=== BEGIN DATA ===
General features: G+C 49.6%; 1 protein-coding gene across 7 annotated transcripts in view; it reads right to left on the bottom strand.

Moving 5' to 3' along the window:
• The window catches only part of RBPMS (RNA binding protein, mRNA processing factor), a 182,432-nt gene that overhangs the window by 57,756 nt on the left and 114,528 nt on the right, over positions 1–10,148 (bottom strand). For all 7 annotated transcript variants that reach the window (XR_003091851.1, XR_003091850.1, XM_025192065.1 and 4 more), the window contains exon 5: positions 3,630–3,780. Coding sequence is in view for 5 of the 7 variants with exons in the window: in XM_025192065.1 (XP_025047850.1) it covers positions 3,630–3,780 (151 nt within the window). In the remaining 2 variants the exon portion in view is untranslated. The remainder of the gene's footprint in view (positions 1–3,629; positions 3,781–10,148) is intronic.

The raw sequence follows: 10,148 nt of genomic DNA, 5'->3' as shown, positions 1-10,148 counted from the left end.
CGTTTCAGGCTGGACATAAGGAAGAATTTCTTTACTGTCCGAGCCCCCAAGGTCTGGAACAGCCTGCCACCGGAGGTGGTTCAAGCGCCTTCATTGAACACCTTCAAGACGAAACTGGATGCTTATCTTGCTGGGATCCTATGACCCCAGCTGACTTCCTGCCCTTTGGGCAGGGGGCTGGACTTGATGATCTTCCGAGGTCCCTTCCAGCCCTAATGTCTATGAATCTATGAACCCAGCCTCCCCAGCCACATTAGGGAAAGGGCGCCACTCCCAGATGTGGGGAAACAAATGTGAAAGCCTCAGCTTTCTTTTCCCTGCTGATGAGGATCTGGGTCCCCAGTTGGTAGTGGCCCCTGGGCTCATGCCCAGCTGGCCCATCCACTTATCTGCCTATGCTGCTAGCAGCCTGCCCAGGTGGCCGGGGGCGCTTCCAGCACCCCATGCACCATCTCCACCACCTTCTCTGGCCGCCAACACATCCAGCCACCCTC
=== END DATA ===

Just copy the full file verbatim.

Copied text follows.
General features: G+C 49.6%; 1 protein-coding gene across 7 annotated transcripts in view; it reads right to left on the bottom strand.

Moving 5' to 3' along the window:
• The window catches only part of RBPMS (RNA binding protein, mRNA processing factor), a 182,432-nt gene that overhangs the window by 57,756 nt on the left and 114,528 nt on the right, over positions 1–10,148 (bottom strand). For all 7 annotated transcript variants that reach the window (XR_003091851.1, XR_003091850.1, XM_025192065.1 and 4 more), the window contains exon 5: positions 3,630–3,780. Coding sequence is in view for 5 of the 7 variants with exons in the window: in XM_025192065.1 (XP_025047850.1) it covers positions 3,630–3,780 (151 nt within the window). In the remaining 2 variants the exon portion in view is untranslated. The remainder of the gene's footprint in view (positions 1–3,629; positions 3,781–10,148) is intronic.

The raw sequence follows: 10,148 nt of genomic DNA, 5'->3' as shown, positions 1-10,148 counted from the left end.
CGTTTCAGGCTGGACATAAGGAAGAATTTCTTTACTGTCCGAGCCCCCAAGGTCTGGAACAGCCTGCCACCGGAGGTGGTTCAAGCGCCTTCATTGAACACCTTCAAGACGAAACTGGATGCTTATCTTGCTGGGATCCTATGACCCCAGCTGACTTCCTGCCCTTTGGGCAGGGGGCTGGACTTGATGATCTTCCGAGGTCCCTTCCAGCCCTAATGTCTATGAATCTATGAACCCAGCCTCCCCAGCCACATTAGGGAAAGGGCGCCACTCCCAGATGTGGGGAAACAAATGTGAAAGCCTCAGCTTTCTTTTCCCTGCTGATGAGGATCTGGGTCCCCAGTTGGTAGTGGCCCCTGGGCTCATGCCCAGCTGGCCCATCCACTTATCTGCCTATGCTGCTAGCAGCCTGCCCAGGTGGCCGGGGGCGCTTCCAGCACCCCATGCACCATCTCCACCACCTTCTCTGGCCGCCAACACATCCAGCCACCCTC